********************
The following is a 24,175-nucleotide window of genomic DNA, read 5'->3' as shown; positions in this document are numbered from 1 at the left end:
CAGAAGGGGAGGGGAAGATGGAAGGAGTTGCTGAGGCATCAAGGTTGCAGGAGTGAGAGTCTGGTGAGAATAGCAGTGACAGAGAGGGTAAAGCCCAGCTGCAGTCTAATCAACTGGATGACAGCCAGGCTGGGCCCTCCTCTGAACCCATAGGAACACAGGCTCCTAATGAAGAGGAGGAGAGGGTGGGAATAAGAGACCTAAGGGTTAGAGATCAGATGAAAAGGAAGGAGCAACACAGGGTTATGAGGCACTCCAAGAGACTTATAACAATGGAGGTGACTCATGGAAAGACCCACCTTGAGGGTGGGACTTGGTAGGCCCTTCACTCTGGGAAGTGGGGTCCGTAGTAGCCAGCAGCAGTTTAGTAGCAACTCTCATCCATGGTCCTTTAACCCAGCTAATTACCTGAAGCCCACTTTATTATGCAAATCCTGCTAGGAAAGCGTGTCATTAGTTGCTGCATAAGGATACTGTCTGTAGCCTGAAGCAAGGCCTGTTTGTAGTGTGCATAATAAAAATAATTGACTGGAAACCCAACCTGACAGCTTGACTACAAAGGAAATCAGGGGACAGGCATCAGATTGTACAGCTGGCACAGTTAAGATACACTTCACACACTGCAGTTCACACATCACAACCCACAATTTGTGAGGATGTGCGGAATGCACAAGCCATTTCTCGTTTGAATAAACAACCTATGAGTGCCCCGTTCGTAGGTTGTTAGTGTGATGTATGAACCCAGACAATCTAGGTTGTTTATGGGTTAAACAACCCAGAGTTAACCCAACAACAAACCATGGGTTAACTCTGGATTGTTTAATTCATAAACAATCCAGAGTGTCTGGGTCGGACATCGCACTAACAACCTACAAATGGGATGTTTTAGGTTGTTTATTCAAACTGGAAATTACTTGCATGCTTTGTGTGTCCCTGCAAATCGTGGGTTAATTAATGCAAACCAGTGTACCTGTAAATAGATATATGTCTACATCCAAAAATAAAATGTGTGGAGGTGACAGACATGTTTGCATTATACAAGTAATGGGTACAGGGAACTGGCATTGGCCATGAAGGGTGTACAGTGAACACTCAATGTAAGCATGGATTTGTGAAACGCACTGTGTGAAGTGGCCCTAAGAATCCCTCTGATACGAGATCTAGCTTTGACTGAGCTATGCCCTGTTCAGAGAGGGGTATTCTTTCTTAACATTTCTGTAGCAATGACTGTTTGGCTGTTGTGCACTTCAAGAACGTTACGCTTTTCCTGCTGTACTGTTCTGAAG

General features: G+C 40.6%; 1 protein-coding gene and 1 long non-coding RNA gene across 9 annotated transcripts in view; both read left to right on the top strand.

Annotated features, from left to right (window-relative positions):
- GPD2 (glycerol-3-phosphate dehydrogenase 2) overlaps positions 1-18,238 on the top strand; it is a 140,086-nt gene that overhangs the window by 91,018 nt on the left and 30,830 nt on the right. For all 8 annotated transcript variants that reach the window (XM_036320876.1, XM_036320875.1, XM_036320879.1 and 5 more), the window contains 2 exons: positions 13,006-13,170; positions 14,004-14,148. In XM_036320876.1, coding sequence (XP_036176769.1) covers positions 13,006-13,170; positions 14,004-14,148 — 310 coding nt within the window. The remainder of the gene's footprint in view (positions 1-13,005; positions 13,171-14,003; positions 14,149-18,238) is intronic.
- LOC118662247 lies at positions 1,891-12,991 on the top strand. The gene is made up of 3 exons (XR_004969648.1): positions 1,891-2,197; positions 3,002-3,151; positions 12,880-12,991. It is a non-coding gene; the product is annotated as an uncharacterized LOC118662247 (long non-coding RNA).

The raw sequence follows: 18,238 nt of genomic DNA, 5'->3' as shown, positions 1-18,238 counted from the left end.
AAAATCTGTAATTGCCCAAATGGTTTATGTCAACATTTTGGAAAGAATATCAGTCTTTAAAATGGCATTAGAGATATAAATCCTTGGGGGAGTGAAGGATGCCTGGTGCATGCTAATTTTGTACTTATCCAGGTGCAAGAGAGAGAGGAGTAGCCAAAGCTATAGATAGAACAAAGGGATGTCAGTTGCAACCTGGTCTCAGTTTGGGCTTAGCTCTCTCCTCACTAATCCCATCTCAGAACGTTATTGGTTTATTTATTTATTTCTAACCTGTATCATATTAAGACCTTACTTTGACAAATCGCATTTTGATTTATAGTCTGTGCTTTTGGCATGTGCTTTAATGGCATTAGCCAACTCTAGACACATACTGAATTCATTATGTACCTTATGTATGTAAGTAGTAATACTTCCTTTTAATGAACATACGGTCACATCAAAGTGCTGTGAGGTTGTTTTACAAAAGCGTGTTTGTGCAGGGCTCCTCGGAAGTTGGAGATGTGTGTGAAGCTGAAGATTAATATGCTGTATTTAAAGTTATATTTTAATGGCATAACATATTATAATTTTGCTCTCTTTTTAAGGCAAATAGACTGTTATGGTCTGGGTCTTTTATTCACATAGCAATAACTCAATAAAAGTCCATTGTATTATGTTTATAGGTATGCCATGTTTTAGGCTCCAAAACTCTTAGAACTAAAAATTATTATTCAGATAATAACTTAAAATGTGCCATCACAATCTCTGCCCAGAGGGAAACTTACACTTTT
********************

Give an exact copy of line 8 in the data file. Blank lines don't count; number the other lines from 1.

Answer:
AAAATCTGTAATTGCCCAAATGGTTTATGTCAACATTTTGGAAAGAATATCAGTCTTTAAAATGGCATTAGAGATATAAATCCTTGGGGGAGTGAAGGATGCCTGGTGCATGCTAATTTTGTACTTATCCAGGTGCAAGAGAGAGAGGAGTAGCCAAAGCTATAGATAGAACAAAGGGATGTCAGTTGCAACCTGGTCTCAGTTTGGGCTTAGCTCTCTCCTCACTAATCCCATCTCAGAACGTTATTGGTTTATTTATTTATTTCTAACCTGTATCATATTAAGACCTTACTTTGACAAATCGCATTTTGATTTATAGTCTGTGCTTTTGGCATGTGCTTTAATGGCATTAGCCAACTCTAGACACATACTGAATTCATTATGTACCTTATGTATGTAAGTAGTAATACTTCCTTTTAATGAACATACGGTCACATCAAAGTGCTGTGAGGTTGTTTTACAAAAGCGTGTTTGTGCAGGGCTCCTCGGAAGTTGGAGATGTGTGTGAAGCTGAAGATTAATATGCTGTATTTAAAGTTATATTTTAATGGCATAACATATTATAATTTTGCTCTCTTTTTAAGGCAAATAGACTGTTATGGTCTGGGTCTTTTATTCACATAGCAATAACTCAATAAAAGTCCATTGTATTATGTTTATAGGTATGCCATGTTTTAGGCTCCAAAACTCTTAGAACTAAAAATTATTATTCAGATAATAACTTAAAATGTGCCATCACAATCTCTGCCCAGAGGGAAACTTACACTTTT